Santa Cruz County History - Executive Order 9066 and the Residents of Santa Cruz County


Full Text Newspaper ArticleSanta Cruz Sentinel-News, Morning Edition. Feb. 19, 1942. p. 1

AS WE SEE IT: NEWS AND VIEWS
[Editorial]

This is no time for expansive discourses on protection of civil liberties for Japanese residents of the Pacific coast, whether they be American citizens or aliens.

Efficient prosecution of this war demands that we recognize certain facts which make every Japanese in our midst a potential threat to our security, regardless of how admirable he might have been in time of peace. It is a mistake to think that we can clear up the dangers by process of elimination; that is, by depending entirely upon the FBI to ferret out all the treacherous acts and incriminating documents among the 100,000 Japanese living in areas where they could be of greatest service to an invading horde.

An attempted invasion of the Pacific coast is a possibility. Imbued with the doctrine of "The Rising Sun," Japanese on the Pacific coast must be regarded as a potential army already planted behind the American lines.

This is war, and philosophical treatises must give way to practical measures. A few sincere essayists will argue that a deep-rooted conviction for civil liberties cannot be reconciled with "discrimination" and "suspicion" even in time of war. They will maintain devoutly, ever so honest in their opinions, that we must exhaust the processes of law in determining who are our enemies within the borders of the United States.

Our beloved civil liberties will be a thing of the glorious past if the Axis powers win this war. We must employ whatever measures are expedient to defeat the Axis. And it should be clearly evident by now that we must take cognizance of the necessity of eliminating "fifth columnists."

The Japanese by their diabolical efficiency and fanatical patriotism have made it easy for us to exercise "discrimination" in dealing with aliens or hyphenated Americans originating from the countries with which we are now at war. They must be considered poles apart from the Italians and Germans, nearly all of whom have been assimilated by American society. The problem of tracking down the enemies of Italian and German origin is not nearly so acute.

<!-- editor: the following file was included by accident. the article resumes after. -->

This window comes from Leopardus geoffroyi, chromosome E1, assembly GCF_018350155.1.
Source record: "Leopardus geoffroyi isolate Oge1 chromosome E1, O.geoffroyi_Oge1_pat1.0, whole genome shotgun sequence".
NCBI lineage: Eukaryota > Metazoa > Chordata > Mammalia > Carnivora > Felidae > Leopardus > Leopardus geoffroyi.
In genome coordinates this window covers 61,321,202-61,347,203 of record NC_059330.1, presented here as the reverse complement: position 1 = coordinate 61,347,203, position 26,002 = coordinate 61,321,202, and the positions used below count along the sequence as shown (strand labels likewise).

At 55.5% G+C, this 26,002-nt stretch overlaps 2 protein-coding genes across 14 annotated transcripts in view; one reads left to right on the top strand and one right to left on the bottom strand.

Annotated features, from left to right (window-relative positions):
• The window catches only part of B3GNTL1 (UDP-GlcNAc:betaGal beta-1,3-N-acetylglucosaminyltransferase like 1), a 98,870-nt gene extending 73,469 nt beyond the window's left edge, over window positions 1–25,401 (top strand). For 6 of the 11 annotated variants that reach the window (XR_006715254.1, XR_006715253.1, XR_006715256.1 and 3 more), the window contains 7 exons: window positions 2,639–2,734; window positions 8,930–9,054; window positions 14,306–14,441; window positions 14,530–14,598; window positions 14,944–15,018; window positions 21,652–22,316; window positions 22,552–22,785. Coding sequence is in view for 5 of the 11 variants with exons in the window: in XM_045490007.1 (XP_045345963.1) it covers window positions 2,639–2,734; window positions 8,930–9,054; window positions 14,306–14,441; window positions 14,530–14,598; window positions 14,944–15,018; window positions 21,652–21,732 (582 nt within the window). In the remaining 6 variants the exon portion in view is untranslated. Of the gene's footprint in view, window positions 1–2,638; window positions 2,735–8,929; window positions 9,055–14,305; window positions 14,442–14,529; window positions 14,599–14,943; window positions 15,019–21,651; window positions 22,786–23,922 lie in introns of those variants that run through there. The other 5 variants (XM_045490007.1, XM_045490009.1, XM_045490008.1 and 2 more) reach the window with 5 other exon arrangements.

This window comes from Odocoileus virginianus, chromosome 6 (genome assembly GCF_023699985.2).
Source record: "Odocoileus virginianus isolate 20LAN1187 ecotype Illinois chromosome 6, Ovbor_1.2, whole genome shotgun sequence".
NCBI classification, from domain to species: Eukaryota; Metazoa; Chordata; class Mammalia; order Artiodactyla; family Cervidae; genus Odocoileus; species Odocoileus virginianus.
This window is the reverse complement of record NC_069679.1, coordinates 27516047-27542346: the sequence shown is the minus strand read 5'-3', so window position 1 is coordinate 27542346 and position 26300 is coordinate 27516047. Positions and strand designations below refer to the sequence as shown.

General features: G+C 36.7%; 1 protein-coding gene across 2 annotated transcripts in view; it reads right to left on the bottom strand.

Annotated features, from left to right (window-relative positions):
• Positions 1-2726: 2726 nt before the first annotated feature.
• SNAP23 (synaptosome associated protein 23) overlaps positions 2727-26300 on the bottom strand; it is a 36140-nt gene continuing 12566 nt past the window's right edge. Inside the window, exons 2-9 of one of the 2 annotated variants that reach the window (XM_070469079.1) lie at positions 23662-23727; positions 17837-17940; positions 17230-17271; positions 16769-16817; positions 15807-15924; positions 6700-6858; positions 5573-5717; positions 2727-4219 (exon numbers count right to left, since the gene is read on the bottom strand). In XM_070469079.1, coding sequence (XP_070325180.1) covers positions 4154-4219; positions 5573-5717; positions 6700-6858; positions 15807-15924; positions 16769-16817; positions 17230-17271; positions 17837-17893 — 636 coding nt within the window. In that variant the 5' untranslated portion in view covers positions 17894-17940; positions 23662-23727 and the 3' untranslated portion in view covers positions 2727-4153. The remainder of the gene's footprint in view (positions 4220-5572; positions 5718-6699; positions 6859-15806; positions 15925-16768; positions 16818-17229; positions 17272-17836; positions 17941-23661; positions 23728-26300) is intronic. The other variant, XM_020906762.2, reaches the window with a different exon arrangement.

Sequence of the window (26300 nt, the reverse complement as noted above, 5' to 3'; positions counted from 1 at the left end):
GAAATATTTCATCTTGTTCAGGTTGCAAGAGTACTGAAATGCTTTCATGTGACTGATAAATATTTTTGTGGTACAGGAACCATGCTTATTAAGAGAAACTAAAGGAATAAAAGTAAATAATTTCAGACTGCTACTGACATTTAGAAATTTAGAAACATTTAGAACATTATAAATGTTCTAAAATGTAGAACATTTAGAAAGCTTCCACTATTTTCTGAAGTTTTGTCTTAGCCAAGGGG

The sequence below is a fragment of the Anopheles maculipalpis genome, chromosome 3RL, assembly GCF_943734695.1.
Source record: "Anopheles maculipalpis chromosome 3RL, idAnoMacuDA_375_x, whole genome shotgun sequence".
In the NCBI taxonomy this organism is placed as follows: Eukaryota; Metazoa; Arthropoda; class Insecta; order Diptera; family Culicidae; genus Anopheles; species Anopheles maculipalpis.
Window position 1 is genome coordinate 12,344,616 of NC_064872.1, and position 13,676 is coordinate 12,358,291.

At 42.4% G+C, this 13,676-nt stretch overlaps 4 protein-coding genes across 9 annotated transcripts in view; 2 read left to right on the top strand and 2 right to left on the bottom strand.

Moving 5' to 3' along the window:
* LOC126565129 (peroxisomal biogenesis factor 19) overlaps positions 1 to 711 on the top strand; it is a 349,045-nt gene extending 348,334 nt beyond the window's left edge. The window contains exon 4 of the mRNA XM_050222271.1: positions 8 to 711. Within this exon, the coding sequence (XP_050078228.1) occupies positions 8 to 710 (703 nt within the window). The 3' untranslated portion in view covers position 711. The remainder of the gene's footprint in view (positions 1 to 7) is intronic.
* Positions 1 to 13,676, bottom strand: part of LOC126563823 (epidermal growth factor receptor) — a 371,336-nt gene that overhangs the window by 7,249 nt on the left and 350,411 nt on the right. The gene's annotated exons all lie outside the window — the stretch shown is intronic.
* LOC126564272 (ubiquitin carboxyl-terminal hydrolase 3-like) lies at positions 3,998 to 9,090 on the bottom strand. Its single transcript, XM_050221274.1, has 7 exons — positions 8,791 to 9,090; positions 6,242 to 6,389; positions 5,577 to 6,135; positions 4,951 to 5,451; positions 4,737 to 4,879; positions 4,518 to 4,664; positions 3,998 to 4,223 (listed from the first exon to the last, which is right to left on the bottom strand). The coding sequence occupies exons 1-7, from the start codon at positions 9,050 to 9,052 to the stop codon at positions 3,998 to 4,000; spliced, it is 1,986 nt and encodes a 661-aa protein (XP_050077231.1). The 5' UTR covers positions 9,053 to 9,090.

We must recognize geographical factors, traditions, and language difficulties in dealing with Japanese communities on the coast. The Japanese navy is dominant in the Pacific, and once in control of all south Pacific bases it becomes a dagger aimed at the very western shores of the United States. Japan is the only power that can now be considered a potential invader of this country.

Even many Japanese who were born in this country have been taught, either at home or at extracurricular Japanese schools, the traditions of Japan, the divine supremacy of the emperor, and the "ultimate destiny of the Rising Sun." Some of these children , brilliant and charming students in our schools, have been sent to schools in Japan.

Because of language difficulties, and our regard for civil liberties, we as a nation have been unable to know the extent of indoctrination fostered through Japanese schools and Buddhist Temples in this country.

There are some Japanese who have native loyalty for the United States. If we were at war with any other country than Japan or her allies, it is our judgment that most of the Japanese on the coast would support America.

It is hardly possible under the circumstances to distinguish between a loyal Japanese and a disloyal one. But here is a reasonable conclusion: The American citizen of Japanese descent, who really loves this country above any other in the world, is in a position to know the traitors and dangerous aliens among the Japanese population. If this is his country, he could be expected to submit information on Japanese who are engaged in fifth column activities. Perhaps there are some Japanese who have thus proved their loyalty, but we haven't heard of a single case.

Finally, we would recommend that every person of Japanese descent be moved back from the coast 130 to 200 miles. This should be done immediately. In exercising such precaution, the government would be obliged to feed and house these people and to provide decent treatment. Perhaps they could be given a large farm area to work, not as slaves but as producers worthy of decent compensation.

Let us not worry too much about the farm lands that would be vacated by the Japanese thus removed. Our department of agriculture should be able to sustain the flow of produce to the marketplaces.

Copyrighted by the Santa Cruz Sentinel-News, Morning Edition. Reproduced by permission.